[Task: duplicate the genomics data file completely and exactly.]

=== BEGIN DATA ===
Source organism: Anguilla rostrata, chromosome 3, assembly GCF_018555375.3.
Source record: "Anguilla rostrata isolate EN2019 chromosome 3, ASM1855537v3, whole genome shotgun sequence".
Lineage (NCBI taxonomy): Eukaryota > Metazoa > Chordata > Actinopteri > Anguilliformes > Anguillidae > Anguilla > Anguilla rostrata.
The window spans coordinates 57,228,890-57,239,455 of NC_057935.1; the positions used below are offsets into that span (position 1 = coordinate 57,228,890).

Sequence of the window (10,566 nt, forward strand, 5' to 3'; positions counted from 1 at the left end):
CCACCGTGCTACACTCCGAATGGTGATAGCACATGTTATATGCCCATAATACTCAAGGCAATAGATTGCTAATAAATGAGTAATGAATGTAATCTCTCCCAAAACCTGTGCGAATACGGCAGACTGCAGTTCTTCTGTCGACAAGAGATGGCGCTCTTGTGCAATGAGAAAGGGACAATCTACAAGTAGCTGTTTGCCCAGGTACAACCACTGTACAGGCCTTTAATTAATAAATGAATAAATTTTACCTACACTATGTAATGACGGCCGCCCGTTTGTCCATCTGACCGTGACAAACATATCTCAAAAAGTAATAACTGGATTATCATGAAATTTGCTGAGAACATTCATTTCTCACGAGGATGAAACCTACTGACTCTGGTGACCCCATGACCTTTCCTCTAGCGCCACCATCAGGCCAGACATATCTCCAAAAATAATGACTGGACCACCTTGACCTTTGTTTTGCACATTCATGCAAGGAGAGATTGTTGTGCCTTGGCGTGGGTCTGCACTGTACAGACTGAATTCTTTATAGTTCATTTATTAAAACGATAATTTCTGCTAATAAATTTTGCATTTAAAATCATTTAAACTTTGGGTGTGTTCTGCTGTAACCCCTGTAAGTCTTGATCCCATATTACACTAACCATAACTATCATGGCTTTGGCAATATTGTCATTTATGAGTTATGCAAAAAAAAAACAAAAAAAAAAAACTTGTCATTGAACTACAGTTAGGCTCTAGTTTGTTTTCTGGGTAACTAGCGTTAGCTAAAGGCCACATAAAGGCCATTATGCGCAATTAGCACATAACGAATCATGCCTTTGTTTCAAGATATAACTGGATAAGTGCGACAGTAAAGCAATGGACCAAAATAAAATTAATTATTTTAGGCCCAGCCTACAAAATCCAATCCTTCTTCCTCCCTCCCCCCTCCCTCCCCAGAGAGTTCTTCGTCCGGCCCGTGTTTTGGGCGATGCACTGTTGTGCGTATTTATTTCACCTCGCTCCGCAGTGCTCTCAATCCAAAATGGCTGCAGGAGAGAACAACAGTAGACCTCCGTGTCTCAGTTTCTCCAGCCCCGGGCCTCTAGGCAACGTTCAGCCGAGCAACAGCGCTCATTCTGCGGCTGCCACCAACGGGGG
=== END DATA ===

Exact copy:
Source organism: Anguilla rostrata, chromosome 3, assembly GCF_018555375.3.
Source record: "Anguilla rostrata isolate EN2019 chromosome 3, ASM1855537v3, whole genome shotgun sequence".
Lineage (NCBI taxonomy): Eukaryota > Metazoa > Chordata > Actinopteri > Anguilliformes > Anguillidae > Anguilla > Anguilla rostrata.
The window spans coordinates 57,228,890-57,239,455 of NC_057935.1; the positions used below are offsets into that span (position 1 = coordinate 57,228,890).

Sequence of the window (10,566 nt, forward strand, 5' to 3'; positions counted from 1 at the left end):
CCACCGTGCTACACTCCGAATGGTGATAGCACATGTTATATGCCCATAATACTCAAGGCAATAGATTGCTAATAAATGAGTAATGAATGTAATCTCTCCCAAAACCTGTGCGAATACGGCAGACTGCAGTTCTTCTGTCGACAAGAGATGGCGCTCTTGTGCAATGAGAAAGGGACAATCTACAAGTAGCTGTTTGCCCAGGTACAACCACTGTACAGGCCTTTAATTAATAAATGAATAAATTTTACCTACACTATGTAATGACGGCCGCCCGTTTGTCCATCTGACCGTGACAAACATATCTCAAAAAGTAATAACTGGATTATCATGAAATTTGCTGAGAACATTCATTTCTCACGAGGATGAAACCTACTGACTCTGGTGACCCCATGACCTTTCCTCTAGCGCCACCATCAGGCCAGACATATCTCCAAAAATAATGACTGGACCACCTTGACCTTTGTTTTGCACATTCATGCAAGGAGAGATTGTTGTGCCTTGGCGTGGGTCTGCACTGTACAGACTGAATTCTTTATAGTTCATTTATTAAAACGATAATTTCTGCTAATAAATTTTGCATTTAAAATCATTTAAACTTTGGGTGTGTTCTGCTGTAACCCCTGTAAGTCTTGATCCCATATTACACTAACCATAACTATCATGGCTTTGGCAATATTGTCATTTATGAGTTATGCAAAAAAAAAACAAAAAAAAAAAACTTGTCATTGAACTACAGTTAGGCTCTAGTTTGTTTTCTGGGTAACTAGCGTTAGCTAAAGGCCACATAAAGGCCATTATGCGCAATTAGCACATAACGAATCATGCCTTTGTTTCAAGATATAACTGGATAAGTGCGACAGTAAAGCAATGGACCAAAATAAAATTAATTATTTTAGGCCCAGCCTACAAAATCCAATCCTTCTTCCTCCCTCCCCCCTCCCTCCCCAGAGAGTTCTTCGTCCGGCCCGTGTTTTGGGCGATGCACTGTTGTGCGTATTTATTTCACCTCGCTCCGCAGTGCTCTCAATCCAAAATGGCTGCAGGAGAGAACAACAGTAGACCTCCGTGTCTCAGTTTCTCCAGCCCCGGGCCTCTAGGCAACGTTCAGCCGAGCAACAGCGCTCATTCTGCGGCTGCCACCAACGGGGG